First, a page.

In 2010, the US spent $2.7 trillion on healthcare, half of that amount being reserved for wages. In light of the facts mentioned, the US healthcare industry became one of the country’s most labor-intensive of all. There have been attempts to reduce spending over the years, however, policymakers and industry leaders didn’t succeed at reducing labor costs.
As opposed to other industries that opened up to digitalization and embraced technology to increase productivity and decrease labor costs, in healthcare, things didn’t improve in the last two decades. What’s worse is that the American Association of Medical Colleges estimates a shortage in primary care physicians of 31,000 by 2025.
Virtual health, an opportunity worth exploring
Is it possible to bend the cost curve and provide healthcare that is accessible, fast, and accurate? The key lies in the endless possibilities that virtual health can offer. Aging populations are increasing, with many of them fighting chronic illnesses. This means that the need to have health insurance is more acute now than ever; a solution that not many can afford if the health system remains outdated, slow, and bureaucratic.
Born out of a need to innovate and cater to the needs of the people, virtual health combines professional collaboration with clinical care via telehealth, telemedicine, and remote collaboration in order to bring together – in a virtual environment – patients, health professionals, clinicians, researchers, and care teams willing to support, coordinate, and provide health services.
The novelty factor of virtual health is that it fosters asynchronous, live clinical interactions, given that patient management and clinical practice is supported by a multitude of technologies. From collaboration and communication, all the way to digital devices and cognitive computing technologies, virtual health can truly disrupt a legacy-based system.
Serving the underserved, not just the entitled
The greatest potential of virtual health is that it can address the needs of the underserved. Virtual approaches can reach out to consumers who are incapable of going to a health facility for various reasons. Also, virtual health can broaden clinician capacity because by replacing physical tasks and labor with technology, institutions can remain more focused on providing care to patients.
The industry is ready for worldwide adoption of virtual health. Key factors are currently boosting stakeholder interest: increased demand & customer expectations, promising discoveries in advanced technologies, and core changes in both state and federal policies. By 2022, the virtual health market is estimated to reach $3.5 billion in revenue.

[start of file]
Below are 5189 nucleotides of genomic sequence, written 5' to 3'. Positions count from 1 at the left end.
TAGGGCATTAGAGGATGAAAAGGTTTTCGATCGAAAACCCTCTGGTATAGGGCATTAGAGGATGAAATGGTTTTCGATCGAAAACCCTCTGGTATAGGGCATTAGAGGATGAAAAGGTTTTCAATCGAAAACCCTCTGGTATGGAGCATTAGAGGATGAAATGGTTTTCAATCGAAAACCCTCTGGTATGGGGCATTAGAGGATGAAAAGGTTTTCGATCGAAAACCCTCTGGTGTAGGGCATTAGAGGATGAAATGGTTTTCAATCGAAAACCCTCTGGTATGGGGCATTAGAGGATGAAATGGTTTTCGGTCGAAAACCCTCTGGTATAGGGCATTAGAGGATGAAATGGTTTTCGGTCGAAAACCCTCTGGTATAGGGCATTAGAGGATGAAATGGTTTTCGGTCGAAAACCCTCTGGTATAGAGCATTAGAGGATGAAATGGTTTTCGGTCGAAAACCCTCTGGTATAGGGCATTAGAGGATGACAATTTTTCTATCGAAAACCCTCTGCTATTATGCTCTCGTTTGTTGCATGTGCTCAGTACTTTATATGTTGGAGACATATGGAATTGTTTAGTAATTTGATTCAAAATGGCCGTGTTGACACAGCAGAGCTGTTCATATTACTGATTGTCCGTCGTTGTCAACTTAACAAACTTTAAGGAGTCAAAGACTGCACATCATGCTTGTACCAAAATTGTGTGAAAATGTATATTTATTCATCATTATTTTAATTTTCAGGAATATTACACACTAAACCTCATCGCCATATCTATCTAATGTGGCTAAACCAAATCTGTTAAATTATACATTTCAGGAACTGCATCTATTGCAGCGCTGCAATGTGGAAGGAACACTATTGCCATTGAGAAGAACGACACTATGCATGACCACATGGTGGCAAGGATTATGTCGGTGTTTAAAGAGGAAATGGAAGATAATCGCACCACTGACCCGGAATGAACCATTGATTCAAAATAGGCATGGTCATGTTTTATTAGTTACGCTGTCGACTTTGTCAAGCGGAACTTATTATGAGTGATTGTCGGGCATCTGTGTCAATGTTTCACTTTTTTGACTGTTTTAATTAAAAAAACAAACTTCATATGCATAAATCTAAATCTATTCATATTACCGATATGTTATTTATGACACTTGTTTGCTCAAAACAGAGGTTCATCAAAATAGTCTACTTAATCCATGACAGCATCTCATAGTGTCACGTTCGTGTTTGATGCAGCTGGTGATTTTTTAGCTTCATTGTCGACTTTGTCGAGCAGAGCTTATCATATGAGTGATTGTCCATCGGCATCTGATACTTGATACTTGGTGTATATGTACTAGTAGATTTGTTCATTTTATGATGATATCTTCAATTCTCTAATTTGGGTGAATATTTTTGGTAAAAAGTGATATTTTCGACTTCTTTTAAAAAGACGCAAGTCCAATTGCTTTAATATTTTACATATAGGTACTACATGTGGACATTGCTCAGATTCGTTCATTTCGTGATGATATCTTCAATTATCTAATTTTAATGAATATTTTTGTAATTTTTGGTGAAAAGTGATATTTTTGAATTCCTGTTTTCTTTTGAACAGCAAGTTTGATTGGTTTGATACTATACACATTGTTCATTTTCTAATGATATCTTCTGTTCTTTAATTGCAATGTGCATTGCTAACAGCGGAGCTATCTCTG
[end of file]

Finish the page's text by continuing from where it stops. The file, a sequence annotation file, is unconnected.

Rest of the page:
Less about technology, more about improving care delivery
As a new industry, virtual health doesn’t relate solely to technology and smart systems replacing people in healthcare, but about helping health providers improve the way they deliver care to patients. Its mission should be to switch the focus from physical, on-site all the way to the web. This way, virtual health can enter the scene to help relieve physicians of routine tasks and mundane administrative operations.
Furthermore, virtual health has the capacity to boost patient-provider collaboration and interaction, thus refining patient experience. At the same time, via advanced technologies, providers have a unique opportunity to reduce costs, increase engagement, improve clinical outcomes, and broaden the overall access to care through virtual-based health programs.
Potential benefits of virtual health
The average cost of a telehealth visit is between $40 and $50, whereas making an in-office appointment with a physician is estimated at $170. Via virtual medical assistants, hospitals can save time, thus streamlining patient visits and freeing nearly 47.8 million hours across the entire PCP workforce.
The demand for virtual health is increasing, too. A recent study pointed out that 77% of patients are open about making a virtual healthcare appointment. In the US, there are over 200 telemedicine networks providing connectivity to over 3,000 community health centers and clinics in suburban areas in need of ongoing medical education and specialty consultations.
In conclusion, virtual health has the best chances of becoming a standalone industry. In the years to come, it will go mainstream as increasingly more patients open up to embracing advanced technologies. The increasing customer demand and changing reimbursement models will most likely compel health providers to restructure the way they offer health care to the people. Little by little, virtual health will become an integrated part of the care delivery spectrum as more virtual health programs will emerge to disrupt and revolutionize an outdated system.